Bulldog O'Beirne matches his electric speed with greater disposal accuracy

PANMURE livewire Shamus O’Beirne reckons he was only hitting “30 or 40 per cent” of his targets when he first crossed from North Warrnambool Eagles.

Panmure speedster Shamus O’Beirne is adding disposal accuracy to his exciting repertoire.140821DW78 Picture: DAMIAN WHITE

Panmure speedster Shamus O’Beirne is adding disposal accuracy to his exciting repertoire.140821DW78 Picture: DAMIAN WHITE

He’s always had speed — breaking the lines has never been an issue. But his poor foot skills meant the blessing of genetics was never fully capitalised upon.

That was in 2010. Fast forward to 2014 and O’Beirne is one of the most damaging outside runners in the Warrnambool and District league.

The 23-year-old has played every match this season as the Bulldogs raced to the minor premiership. His 21 goals from a wing is a career high.

O’Beirne said his rise gained momentum at the back end of 2012, when Panmure won the premiership under first-year coach Simon “Tocka” O’Keefe.

He enjoyed a breakout 2013 campaign, culminating in a second flag and team-of-the-year selection, and has taken his game to another level in 2014.

“The last two seasons I’ve worked a bit more on skills, that’s helped a heap for me,” the university student said.

“I’ve found my confidence going in and getting the ball has improved. This year, that practice has paid off the most.

“Tocka put the pressure on me to have a go and have a bit more of a crack and back myself in a bit more.

“That final against Kolora-Noorat (in 2012) I had a good game and gained a bit of confidence from that going into next season.”

O’Beirne again looms as a key figure for the Bulldogs when they meet Merrivale in the second semi-final at Noorat Recreation Reserve today.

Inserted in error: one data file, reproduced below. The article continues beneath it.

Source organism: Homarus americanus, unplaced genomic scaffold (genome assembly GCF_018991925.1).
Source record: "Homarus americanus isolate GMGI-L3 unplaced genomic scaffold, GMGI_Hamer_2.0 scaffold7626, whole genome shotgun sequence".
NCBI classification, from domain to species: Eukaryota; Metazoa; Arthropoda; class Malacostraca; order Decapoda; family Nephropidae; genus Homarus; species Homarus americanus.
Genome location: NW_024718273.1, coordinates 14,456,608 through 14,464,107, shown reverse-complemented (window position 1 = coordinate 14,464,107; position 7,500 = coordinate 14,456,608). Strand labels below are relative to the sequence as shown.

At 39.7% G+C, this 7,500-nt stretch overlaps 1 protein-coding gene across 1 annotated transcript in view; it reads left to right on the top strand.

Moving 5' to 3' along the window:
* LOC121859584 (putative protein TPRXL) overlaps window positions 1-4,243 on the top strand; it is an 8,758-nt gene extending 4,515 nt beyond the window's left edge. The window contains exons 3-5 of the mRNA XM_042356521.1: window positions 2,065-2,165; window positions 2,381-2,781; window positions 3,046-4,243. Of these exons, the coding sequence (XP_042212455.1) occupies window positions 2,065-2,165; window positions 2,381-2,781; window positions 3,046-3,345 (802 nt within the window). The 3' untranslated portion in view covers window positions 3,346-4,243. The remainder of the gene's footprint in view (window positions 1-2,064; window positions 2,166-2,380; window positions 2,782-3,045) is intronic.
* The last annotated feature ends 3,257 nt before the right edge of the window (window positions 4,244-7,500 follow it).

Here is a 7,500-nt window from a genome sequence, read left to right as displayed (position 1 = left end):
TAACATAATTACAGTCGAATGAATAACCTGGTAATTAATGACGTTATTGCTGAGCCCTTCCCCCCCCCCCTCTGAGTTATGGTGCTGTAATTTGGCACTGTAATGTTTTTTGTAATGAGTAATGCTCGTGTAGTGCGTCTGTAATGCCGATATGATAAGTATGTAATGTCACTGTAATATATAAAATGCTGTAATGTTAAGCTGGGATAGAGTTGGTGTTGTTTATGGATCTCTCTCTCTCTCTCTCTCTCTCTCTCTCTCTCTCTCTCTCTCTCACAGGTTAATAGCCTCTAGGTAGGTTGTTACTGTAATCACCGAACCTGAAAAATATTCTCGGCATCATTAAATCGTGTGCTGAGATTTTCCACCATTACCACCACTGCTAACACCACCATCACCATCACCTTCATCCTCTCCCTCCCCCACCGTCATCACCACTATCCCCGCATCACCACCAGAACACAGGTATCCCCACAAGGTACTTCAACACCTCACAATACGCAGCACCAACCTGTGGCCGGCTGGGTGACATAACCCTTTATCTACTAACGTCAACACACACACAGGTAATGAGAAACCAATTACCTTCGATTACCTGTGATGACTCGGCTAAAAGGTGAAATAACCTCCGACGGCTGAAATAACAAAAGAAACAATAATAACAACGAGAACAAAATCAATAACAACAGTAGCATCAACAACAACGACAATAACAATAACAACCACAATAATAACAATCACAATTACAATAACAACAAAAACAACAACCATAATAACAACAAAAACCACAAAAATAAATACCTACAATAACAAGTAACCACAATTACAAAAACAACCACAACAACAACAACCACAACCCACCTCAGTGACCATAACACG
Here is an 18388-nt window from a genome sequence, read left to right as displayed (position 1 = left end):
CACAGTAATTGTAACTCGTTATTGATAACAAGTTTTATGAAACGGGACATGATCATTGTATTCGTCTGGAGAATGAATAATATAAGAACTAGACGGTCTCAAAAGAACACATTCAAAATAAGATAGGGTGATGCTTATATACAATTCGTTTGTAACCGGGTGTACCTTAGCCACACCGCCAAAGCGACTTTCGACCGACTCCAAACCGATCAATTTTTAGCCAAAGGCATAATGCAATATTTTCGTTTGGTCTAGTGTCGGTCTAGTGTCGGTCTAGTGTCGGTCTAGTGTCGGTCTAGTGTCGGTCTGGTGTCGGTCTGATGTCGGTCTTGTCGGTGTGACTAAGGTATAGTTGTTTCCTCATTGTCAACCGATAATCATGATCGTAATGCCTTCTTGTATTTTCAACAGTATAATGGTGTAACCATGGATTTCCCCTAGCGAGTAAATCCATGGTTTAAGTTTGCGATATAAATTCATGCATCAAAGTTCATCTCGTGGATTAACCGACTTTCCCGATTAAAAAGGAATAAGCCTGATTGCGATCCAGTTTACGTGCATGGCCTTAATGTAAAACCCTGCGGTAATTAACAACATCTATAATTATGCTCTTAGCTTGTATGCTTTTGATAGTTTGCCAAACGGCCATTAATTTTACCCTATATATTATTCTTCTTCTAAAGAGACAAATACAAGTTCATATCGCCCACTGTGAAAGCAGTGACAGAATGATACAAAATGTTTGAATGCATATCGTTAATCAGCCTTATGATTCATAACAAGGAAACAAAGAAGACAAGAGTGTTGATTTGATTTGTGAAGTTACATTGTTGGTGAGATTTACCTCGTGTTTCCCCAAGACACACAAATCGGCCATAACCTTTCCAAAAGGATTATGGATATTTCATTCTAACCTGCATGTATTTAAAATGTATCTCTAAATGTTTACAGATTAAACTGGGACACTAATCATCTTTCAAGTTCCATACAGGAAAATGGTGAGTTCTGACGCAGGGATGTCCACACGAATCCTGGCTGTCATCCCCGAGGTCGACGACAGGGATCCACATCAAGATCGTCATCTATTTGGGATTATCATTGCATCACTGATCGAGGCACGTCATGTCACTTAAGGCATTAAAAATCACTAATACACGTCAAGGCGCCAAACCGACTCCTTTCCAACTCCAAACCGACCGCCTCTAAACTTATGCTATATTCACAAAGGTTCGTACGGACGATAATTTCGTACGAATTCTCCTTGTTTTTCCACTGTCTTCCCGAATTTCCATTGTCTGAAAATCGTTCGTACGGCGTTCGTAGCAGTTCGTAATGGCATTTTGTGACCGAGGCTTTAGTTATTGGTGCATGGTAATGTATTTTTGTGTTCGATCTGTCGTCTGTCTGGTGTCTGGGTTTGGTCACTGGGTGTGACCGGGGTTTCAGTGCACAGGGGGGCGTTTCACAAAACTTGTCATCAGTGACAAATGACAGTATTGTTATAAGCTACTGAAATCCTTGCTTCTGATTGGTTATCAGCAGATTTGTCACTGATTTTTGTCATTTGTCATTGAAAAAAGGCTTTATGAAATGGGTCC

The sides have split their two clashes this season, with the Tigers inflicting the Bulldogs’ first defeat in a Sunday showdown in round 16.

“We’re trying to put that in the past but learn from it at the same time. Every team has a bad game, I suppose. We were all off that day,” O’Beirne said. Panmure coach Simon O’Keefe was likewise unfazed by the defeat four weeks back. “We’ll take things out of it but we’re not really reading into it too much.”

O’Keefe said the week’s rest, courtesy of finishing on top of the ladder, had been crucial for his players as they chased a third consecutive premiership.

“We were definitely pretty fatigued and body sore and mentally a bit tired as well,” he said. “We’ve freshened up well. Our lead-up to this game has been good. We’ve prepared ourselves as best we can. Now we’ve got to put it on the park.”

Merrivale coach Karl Dwyer said the Tigers were excited they have a shot at making the grand final. He said his side was not getting carried away with its win over the Bulldogs four weeks ago.

“It’s always good to win but that win was more about us getting in the top three,” he said. “We know we can do it, there are no dramas about that, but finals are a different ball game.”

He expects the space at Noorat will suit his outside running players. “I think a lot will depend on winning the ball in close.”

The Tigers regain key forward/ruckman Rhys Raymond from a calf injury and defender Mark Stewart from a foot complaint.

Dwyer said forward James Fary, who has played 18 of the Tigers’ 19 matches, was left out in a bid to find form in the reserves. “He just needs a bit of touch.” 



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